Zoom app scam

Zoom app scam

Is really video conferencing app like zoom, is vulnerable for security and privacy policy?

Tuesday morning, the FBI is warning that hackers have been able to hijack meetings and educational sessions on the app over the last few weeks. Hackers are utilizing the popularity of the videoconferencing platform Zoom during the COVID-19 pandemic, targeting the platform with cyber attacks to install malware, according to recent check point research.

Use of the cloud-based Zoom platform has skyrocketed during the pandemic, as more users transition into remote work and video conferencing to accomplish daily tasks. There’s also a healthcare-specific platform, which was listed in the platforms the office for civil Rights said could handle the expanded telehealth use during the pandemic.

However, check point recently discovered a substantial increase in new domain registration names that include “Zoom”. Since the beginning of the year, there have been more than 1,700 new register domains, and 25 percent of those were logged during the last week alone. And out of those, 4 percent contain suspicious characteristics. Researchers stressed that Zoom is not alone in this targeting, as its researchers have also found new phishing websites for every leading communication application including Google Classroom.

Check Point has also detected malicious files containing references to Microsoft and Zoom. If these files are opened, they install “InstallCore PUA on the victim’s computer which could potentially lead to additional malicious software installation.”

The new research adds to earlier check point findings that showed vulnerabilities in the Zoom platform could allow an attacker to join potentially identify and join active meetings. The researchers contacted Zoom, which then disclosed several mitigations, including adding default passwords to all scheduled meetings and blocking repeated attempts to scan for meeting IDs.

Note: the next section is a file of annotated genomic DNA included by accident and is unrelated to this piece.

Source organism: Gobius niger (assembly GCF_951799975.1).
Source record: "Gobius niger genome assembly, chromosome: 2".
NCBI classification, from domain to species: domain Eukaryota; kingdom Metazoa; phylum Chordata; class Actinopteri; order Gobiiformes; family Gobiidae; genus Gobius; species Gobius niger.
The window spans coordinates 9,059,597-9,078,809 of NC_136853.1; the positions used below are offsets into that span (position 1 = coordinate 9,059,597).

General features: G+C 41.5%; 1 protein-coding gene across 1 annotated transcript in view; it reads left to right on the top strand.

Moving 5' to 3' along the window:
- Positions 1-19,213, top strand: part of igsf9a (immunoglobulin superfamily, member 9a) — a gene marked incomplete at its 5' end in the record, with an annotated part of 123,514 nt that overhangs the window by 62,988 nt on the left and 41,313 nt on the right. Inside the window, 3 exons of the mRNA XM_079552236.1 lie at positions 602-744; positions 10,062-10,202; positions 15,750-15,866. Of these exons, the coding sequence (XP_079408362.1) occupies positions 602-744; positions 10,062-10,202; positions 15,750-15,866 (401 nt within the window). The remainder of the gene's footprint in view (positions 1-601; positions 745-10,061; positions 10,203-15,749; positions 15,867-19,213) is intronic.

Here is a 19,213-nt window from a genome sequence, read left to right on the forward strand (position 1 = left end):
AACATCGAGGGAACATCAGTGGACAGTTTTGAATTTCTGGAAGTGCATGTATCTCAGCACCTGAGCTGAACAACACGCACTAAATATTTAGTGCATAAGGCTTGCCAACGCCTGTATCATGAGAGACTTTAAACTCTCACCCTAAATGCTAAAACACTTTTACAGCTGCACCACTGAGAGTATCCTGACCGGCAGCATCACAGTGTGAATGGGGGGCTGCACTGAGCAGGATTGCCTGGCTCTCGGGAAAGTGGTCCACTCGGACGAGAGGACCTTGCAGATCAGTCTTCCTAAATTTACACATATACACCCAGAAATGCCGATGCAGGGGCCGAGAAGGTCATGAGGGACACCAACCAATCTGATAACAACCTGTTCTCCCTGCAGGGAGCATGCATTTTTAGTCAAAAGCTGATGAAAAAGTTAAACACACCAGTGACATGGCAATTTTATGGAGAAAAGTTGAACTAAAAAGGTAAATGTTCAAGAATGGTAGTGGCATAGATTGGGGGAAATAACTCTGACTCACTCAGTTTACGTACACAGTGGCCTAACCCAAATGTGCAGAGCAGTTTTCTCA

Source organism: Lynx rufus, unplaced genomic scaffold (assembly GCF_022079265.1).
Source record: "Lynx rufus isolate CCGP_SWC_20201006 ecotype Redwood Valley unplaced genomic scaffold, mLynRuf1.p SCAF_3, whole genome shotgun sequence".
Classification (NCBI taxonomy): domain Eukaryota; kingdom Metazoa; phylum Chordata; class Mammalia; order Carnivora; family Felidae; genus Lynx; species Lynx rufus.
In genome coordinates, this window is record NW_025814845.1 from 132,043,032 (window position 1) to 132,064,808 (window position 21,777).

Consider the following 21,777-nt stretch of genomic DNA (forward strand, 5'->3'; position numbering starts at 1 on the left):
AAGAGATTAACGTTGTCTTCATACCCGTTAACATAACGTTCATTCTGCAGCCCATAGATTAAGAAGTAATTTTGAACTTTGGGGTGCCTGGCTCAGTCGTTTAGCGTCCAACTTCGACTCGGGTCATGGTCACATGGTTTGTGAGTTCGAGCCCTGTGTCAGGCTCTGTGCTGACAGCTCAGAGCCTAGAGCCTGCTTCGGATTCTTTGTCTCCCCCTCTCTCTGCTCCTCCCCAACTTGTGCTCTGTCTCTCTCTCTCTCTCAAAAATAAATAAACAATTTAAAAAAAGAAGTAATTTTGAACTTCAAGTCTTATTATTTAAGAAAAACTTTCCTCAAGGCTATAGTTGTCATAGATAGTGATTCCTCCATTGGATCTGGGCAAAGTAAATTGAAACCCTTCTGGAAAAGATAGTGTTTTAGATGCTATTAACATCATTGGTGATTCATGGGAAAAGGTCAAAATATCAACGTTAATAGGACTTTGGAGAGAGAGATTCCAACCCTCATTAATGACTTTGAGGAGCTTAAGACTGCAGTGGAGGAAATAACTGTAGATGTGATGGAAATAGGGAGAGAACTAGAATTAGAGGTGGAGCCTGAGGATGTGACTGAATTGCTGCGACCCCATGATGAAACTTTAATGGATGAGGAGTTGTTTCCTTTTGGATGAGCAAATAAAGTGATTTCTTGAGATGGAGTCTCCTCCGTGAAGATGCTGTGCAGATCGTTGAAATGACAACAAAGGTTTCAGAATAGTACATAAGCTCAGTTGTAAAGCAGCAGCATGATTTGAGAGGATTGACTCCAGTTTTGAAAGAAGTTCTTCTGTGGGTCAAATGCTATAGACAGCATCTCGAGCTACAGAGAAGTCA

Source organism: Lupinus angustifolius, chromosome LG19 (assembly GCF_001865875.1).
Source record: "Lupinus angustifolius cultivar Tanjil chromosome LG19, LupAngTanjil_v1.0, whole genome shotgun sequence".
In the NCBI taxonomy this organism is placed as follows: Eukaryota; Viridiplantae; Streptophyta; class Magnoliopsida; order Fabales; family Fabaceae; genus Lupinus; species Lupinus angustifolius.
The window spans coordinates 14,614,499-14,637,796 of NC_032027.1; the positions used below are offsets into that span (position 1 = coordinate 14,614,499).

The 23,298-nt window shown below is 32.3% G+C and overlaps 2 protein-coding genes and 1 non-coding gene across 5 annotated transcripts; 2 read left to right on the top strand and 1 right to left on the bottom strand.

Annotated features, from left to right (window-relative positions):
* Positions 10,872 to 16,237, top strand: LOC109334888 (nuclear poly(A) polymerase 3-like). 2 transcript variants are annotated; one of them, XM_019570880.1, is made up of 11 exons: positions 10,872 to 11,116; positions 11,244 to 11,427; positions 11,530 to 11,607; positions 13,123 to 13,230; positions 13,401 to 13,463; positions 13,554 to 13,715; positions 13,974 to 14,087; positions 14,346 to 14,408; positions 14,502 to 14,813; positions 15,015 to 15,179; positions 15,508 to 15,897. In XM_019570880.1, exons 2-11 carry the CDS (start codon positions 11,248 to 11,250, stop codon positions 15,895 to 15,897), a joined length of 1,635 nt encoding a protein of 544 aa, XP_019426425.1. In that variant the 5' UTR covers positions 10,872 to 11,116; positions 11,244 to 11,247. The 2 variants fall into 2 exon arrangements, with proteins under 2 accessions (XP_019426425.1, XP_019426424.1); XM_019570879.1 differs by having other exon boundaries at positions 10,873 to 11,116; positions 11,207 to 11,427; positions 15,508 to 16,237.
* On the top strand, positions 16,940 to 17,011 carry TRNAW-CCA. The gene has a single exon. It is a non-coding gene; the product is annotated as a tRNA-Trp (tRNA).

To protect these sensitive meetings from attack, users should be warned they need to be cautious about emails and files received from unknown senders and about opening unknown attachments or clicking links within emails.

“Beware of lookalike domains, spelling errors in emails and websites, and unfamiliar email senders,” Check Point warned.  ”Ensure you are ordering goods from an authentic source. One way to do this is not to click on promotional links in emails, and instead, Google your desired retailer and click the link from the google results page”.

“Prevent zero-day attacks with a holistic, end to end cyber architecture,” they  added. The app has also recently come under fire for privacy concerns, after it was discovered Zoom automatically shared data with Facebook. Initially, the platform  leveraged the “Login with Facebook” feature with the Facebook software Development Kit for ios platforms to help users easily access Zoom.

However, privacy wonks came out in force, claiming the app was automatically sharing user data with Facebook-even if the user did not have an account with the social media platform.

The Department of Health  and Human Services’ Office of the Inspector General has vowed to crack down on fraud attempts during the pandemic, as the FBI urges organizations to ensure cyber cyber hygiene. WHO and HHS have already been targeted with unsuccessful cyber attacks in the last few weeks.

How to avoid hackers?

  • Do not make meetings or classrooms public. In zoom, there are two options to make a meeting private: require a meeting password or use the waiting room feature and control the admittance of guests.
  • Do not share a link to a teleconference or classroom on an unrestricted publicly available social media post. Provide the link directly to specific people.
  • Manage screen sharing options. In Zoom, change screen sharing to “Host Only”.
  • Ensure user are using the updated version of remote access/meeting applications. In January 2020, Zoom updated their software. In their security update, the teleconference software provider added passwords by default for meetings and disabled the ability to randomly scan for meetings to join.
  • Lastly, ensure that your organization’s telework policy or guide addresses requirements for physical and information security.